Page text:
Telenor Pakistan and Jazz have decided to pay a major portion of their license renewal fee while protesting against the unjust license renewal price, sources have confirmed.
Jazz will be paying around USD 291 Million while Telenor Pakistan will voluntarily pay USD 224.6 million under protest to safeguard the interest of its valued customers.
PTA had set the license renewal fee of USD 450 million for both the operators. Which, as per both the operators, is much higher than the original fee the companies had paid 15 years ago.
PTA, in a letter sent to both the operators, had asked them to clear the payments before August 21st, 2019 to avoid license suspension.
According to sources, Jazz will be paying USD 291 million as its obligation towards the license and to get the national exchequer rolling.
Telenor has stated that while it’s not in agreement with the license renewal fee, it’s clearing a major portion of the due payment in protest.
“In order to reaffirm its commitment to the country, Telenor Pakistan, while preserving its legal rights, has offered to make a substantial payment of USD 224.6 million to the government to ensure continuity of services and preserve rights of over 44 million valued customers”, said a statement issued by the company moments ago.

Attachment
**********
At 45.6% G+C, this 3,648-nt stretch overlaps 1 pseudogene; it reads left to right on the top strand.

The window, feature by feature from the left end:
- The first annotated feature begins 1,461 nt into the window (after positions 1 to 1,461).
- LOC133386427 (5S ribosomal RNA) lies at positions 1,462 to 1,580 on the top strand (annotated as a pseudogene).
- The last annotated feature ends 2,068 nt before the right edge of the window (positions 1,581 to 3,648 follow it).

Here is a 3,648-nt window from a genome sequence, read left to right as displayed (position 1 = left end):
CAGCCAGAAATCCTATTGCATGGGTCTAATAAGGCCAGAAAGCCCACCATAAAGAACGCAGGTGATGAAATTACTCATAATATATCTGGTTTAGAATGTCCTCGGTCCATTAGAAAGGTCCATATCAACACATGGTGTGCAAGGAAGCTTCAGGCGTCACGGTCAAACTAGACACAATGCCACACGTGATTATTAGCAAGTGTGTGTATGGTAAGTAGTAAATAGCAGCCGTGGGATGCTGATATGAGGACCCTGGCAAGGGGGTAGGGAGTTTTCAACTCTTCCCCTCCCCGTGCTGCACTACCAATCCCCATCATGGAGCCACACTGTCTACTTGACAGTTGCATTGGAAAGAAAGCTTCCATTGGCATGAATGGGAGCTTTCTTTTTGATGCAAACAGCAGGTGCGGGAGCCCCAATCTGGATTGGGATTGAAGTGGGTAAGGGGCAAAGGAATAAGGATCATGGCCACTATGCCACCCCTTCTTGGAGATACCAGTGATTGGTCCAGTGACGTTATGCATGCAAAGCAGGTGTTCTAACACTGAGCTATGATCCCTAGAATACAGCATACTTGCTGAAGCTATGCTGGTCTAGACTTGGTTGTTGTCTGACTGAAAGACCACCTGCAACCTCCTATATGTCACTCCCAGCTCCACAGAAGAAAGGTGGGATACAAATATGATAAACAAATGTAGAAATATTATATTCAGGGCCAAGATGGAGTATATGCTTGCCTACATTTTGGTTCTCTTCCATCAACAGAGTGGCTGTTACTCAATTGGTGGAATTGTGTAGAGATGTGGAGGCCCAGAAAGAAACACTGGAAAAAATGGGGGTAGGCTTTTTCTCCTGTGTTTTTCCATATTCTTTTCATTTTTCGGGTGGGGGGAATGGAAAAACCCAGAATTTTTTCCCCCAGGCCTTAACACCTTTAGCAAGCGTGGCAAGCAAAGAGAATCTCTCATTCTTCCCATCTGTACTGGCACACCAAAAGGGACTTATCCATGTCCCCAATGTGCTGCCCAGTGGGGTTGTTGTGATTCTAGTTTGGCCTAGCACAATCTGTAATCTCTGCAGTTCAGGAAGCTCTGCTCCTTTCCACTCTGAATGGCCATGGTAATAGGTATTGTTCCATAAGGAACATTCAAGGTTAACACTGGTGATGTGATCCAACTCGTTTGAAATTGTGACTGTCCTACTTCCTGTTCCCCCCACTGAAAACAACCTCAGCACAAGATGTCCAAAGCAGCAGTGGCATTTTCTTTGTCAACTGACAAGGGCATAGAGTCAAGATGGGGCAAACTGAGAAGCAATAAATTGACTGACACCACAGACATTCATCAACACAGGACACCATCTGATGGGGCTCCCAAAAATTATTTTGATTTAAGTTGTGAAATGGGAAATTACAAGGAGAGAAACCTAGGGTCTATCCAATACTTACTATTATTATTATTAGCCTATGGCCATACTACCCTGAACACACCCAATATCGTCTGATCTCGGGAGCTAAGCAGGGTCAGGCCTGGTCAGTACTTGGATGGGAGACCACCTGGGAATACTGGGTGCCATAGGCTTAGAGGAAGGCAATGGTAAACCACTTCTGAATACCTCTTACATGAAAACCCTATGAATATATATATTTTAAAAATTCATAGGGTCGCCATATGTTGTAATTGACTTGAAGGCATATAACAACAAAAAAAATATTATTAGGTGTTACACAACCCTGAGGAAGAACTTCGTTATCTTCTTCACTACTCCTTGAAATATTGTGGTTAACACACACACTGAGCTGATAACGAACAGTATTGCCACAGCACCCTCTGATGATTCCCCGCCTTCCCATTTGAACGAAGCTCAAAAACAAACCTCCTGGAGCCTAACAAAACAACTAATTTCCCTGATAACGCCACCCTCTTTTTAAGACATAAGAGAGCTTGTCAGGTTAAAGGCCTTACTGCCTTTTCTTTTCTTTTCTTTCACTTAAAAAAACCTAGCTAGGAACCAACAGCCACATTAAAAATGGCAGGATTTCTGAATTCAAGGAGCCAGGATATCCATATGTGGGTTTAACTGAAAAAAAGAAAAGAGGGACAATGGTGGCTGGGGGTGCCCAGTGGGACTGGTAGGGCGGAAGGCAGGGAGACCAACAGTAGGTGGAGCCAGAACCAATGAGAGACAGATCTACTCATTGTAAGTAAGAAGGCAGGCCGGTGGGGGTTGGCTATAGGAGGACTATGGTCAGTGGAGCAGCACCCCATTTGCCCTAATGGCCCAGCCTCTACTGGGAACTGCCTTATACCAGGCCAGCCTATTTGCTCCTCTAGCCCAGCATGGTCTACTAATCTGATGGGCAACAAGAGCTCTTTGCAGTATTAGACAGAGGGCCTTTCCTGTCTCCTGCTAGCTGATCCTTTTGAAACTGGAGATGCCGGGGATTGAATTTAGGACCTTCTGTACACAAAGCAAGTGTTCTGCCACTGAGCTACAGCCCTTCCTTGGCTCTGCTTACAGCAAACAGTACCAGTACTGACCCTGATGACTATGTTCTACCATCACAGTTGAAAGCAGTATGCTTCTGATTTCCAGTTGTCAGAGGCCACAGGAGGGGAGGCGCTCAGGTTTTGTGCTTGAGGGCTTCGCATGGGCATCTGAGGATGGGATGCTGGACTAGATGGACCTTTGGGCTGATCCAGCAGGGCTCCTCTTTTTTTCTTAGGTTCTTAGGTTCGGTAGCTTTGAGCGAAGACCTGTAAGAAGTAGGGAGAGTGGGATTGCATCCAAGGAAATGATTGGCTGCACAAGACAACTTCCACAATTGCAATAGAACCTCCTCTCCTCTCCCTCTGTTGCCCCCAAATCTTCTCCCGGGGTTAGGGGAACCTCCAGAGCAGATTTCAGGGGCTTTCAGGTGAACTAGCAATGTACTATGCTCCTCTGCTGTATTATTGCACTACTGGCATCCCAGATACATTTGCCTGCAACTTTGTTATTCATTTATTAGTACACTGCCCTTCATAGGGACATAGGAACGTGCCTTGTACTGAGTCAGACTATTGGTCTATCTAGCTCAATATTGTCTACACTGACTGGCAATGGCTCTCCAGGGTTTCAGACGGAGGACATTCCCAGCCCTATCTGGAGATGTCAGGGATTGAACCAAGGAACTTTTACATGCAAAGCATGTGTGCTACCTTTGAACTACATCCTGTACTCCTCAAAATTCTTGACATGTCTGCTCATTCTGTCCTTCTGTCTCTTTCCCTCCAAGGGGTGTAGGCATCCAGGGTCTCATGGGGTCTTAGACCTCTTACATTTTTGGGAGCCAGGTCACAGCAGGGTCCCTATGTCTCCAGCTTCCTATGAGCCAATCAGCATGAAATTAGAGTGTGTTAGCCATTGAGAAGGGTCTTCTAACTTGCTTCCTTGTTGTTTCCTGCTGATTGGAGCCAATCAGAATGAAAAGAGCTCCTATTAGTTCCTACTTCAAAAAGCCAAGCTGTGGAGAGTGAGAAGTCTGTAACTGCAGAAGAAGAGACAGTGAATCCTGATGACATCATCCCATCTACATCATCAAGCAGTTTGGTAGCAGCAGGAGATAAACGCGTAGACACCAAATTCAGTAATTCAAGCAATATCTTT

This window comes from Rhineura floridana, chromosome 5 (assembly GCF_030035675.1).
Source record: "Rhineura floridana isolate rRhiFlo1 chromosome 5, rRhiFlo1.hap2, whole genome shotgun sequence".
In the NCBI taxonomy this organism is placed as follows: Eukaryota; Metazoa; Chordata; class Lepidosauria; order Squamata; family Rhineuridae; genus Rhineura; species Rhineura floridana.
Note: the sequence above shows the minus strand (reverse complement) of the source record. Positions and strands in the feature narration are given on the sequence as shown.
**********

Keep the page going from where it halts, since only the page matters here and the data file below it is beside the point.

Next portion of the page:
The GSM licenses of Telenor Pakistan and Jazz, which were to be renewed by 25 May 2019, had been delayed by PTA and faced further delays due to higher demands on pricing and rollout obligations, which could significantly distort the competitive landscape in the industry, according to the telecom operators.
“Telenor Pakistan has been very keen towards the timely renewal of its telecom license and, in the past two years, tried its utmost towards a fair and transparent outcome. The company’s efforts in this regard sought to not only provide seamless telecom and digital services to the people of Pakistan but also contribute to the national exchequer”, said the company.
Jazz made the decision to pay USD 291 million to keep its services up and running for over 60 million customers. “Despite major differences, the decision from Jazz to pay license fee is backed by the company’s commitment to Pakistan”, said an official of the company who wanted to remain unnamed.
Telenor Pakistan, on the other hands, said that it will continue to pursue its legal case to fully protect its rights available under law to have a final resolution on the matter.
The company remains hopeful for a fair outcome and looks forward to the government and PTA to fulfill their commitment to ensure fair competition and forward-looking policies and regulations.